Grenada has been without an Official Parliamentary Opposition for almost five years, following the results of the 2013 general elections which produced the lop-sided result in favour of the New National Party (NNP) led by Prime Minister Dr. Keith Mitchell.
The main opposition National Democratic Congress (NDC) was able to get a ‘small peep’ into Parliament when three of its Members were appointed to the Upper House as Senators by then Governor-General, Sir Carlyle Glean.
The real deal in Parliament is within the Lower House, comprised of elected representatives of ‘the People’ as historically the Senate has really been used as a “rubber stamp” for the Agenda of the Government of the day.
In face of these conditions as they exist in Grenada today, which bear an uncomfortably close resemblance to that of authoritarian regimes, it is quite easy for a Government to become increasingly non-transparent and un-accountable to the People, on issues large and small.
This is particularly so if other democratic institutions in the country, including the “Fifth Estate” fall asleep and turn a blind eye to these fundamentals of good governance.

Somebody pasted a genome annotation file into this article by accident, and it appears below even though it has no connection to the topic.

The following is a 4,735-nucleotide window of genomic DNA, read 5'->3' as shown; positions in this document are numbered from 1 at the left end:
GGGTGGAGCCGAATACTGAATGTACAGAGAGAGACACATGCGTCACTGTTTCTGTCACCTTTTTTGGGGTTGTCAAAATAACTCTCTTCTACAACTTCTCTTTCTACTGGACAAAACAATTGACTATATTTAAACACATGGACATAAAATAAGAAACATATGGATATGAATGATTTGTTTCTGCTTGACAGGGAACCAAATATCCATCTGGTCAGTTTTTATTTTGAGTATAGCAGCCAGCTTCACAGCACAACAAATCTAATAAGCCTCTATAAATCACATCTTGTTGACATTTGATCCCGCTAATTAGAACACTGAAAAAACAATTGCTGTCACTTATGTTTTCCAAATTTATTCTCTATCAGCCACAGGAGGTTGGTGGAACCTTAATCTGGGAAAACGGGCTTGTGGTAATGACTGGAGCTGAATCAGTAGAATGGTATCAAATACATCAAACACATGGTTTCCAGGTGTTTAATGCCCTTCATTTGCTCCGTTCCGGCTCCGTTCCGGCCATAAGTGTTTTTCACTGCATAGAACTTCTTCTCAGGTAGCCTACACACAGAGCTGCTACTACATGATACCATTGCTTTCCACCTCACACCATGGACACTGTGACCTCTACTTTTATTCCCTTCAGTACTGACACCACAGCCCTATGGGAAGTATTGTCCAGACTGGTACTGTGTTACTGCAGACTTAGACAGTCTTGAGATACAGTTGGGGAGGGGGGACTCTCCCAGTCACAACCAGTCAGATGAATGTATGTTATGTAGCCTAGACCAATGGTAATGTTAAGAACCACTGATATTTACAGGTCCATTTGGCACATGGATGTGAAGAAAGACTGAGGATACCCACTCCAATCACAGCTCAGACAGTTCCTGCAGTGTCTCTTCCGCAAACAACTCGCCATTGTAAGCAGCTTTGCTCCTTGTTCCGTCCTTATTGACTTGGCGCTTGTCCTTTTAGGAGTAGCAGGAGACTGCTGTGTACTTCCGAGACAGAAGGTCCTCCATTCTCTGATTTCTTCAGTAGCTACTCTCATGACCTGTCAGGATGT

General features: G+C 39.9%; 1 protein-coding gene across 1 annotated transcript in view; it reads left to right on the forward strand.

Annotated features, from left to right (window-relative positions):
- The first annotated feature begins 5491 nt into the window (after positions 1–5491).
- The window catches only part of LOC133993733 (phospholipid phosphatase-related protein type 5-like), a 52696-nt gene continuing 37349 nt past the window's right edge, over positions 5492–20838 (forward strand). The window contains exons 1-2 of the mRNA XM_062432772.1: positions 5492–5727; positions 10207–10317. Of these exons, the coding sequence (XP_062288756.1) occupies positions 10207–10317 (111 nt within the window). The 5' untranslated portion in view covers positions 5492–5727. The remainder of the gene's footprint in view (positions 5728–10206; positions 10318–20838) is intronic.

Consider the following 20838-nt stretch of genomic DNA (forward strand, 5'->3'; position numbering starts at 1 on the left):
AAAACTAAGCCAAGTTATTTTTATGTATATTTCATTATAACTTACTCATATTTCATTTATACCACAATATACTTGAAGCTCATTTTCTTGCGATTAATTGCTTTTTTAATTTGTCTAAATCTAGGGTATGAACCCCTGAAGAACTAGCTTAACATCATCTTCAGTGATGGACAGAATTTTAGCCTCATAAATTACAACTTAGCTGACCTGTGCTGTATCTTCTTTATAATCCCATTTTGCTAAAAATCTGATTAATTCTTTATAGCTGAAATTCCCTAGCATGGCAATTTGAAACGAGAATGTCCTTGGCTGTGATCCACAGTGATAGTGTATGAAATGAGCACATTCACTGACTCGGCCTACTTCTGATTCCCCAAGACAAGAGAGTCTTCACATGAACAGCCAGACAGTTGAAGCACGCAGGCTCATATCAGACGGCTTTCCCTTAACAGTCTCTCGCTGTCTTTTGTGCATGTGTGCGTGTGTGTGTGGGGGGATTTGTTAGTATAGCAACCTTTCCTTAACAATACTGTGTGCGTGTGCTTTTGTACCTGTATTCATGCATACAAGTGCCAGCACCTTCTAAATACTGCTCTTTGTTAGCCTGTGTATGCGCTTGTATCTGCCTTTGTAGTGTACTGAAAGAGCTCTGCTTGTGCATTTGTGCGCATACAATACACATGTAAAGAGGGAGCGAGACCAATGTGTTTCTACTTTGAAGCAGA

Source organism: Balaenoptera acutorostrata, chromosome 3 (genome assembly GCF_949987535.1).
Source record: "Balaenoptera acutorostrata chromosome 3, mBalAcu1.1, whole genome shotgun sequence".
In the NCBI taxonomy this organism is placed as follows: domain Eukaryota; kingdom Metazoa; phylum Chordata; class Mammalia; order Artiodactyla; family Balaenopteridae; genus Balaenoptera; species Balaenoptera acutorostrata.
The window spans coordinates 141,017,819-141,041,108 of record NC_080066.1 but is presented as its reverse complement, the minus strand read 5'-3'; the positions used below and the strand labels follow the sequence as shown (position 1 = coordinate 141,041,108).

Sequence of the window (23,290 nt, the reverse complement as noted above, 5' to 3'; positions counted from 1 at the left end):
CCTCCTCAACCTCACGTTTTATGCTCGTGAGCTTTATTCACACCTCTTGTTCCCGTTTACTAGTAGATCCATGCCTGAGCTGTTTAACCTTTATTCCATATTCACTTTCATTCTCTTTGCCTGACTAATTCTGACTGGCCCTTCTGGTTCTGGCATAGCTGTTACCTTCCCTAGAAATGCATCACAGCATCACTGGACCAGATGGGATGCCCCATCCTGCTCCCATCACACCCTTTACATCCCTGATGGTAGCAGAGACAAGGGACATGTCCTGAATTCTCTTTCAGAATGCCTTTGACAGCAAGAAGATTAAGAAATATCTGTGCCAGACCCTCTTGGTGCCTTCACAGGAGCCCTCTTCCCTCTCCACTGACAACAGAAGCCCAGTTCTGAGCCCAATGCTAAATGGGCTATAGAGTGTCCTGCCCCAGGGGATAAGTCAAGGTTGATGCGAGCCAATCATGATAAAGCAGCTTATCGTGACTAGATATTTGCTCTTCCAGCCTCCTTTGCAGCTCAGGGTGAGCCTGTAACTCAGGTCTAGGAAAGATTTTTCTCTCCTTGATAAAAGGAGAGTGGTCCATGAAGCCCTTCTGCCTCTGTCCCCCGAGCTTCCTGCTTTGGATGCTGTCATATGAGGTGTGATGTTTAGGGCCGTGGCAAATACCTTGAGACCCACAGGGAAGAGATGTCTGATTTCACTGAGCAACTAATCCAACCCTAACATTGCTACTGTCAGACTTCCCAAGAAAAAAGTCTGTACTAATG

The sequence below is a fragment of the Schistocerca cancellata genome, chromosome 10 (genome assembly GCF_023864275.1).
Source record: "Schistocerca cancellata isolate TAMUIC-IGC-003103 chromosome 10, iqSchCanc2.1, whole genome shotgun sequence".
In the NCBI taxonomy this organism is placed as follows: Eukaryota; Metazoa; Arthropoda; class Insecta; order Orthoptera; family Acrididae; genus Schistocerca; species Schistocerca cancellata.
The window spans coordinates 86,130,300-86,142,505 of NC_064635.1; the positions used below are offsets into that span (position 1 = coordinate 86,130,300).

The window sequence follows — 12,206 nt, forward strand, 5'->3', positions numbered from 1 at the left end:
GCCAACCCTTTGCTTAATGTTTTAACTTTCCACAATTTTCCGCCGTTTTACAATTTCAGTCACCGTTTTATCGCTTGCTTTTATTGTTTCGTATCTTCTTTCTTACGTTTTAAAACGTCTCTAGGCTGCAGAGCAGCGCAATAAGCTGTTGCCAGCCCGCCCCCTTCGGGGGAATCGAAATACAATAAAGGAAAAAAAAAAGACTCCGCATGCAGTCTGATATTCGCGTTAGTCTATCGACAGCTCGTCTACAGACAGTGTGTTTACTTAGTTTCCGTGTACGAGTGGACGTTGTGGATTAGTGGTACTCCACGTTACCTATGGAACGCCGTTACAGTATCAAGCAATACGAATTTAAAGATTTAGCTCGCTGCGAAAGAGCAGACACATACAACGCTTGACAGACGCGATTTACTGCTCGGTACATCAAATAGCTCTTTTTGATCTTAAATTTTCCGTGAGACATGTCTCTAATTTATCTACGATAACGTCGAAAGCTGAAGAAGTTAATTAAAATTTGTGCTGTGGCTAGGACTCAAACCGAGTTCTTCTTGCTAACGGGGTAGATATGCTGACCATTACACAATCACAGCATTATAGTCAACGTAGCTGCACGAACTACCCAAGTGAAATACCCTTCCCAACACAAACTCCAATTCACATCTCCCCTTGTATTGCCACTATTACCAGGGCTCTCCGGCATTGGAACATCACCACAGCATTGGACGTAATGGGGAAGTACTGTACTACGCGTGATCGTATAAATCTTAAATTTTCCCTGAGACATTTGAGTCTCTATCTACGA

A lower score for Grenada on the Corruption Perception index than any of the other OECS Countries is just one of several manifestations of questionable and rapidly declining quality of good governance which ought to concern every patriotic Grenadian.
Since the 15-0 electoral victory by the NNP in 2013 and in the absence of vigilant Opposition, the role of ‘guardian’ of our democracy and democratic norms, and the only check and balance to the malfeasants and excesses of the NNP Administration, has been taken up by the Civil Society Organisations – the Committee of Social Partners that comprises the Conference of Churches of Grenada, Private Sector and the Trade union movement.
The Committee of Social Partners were offered and accepted to play a role in the implementation of the Structural Adjustment Programme (SAP) that the government was forced into as part of the necessity to address Grenada’s parlous fiscal situation including the high national debt – most of which was contracted by the same NNP and Dr. Mitchell in the 1995-2008 period.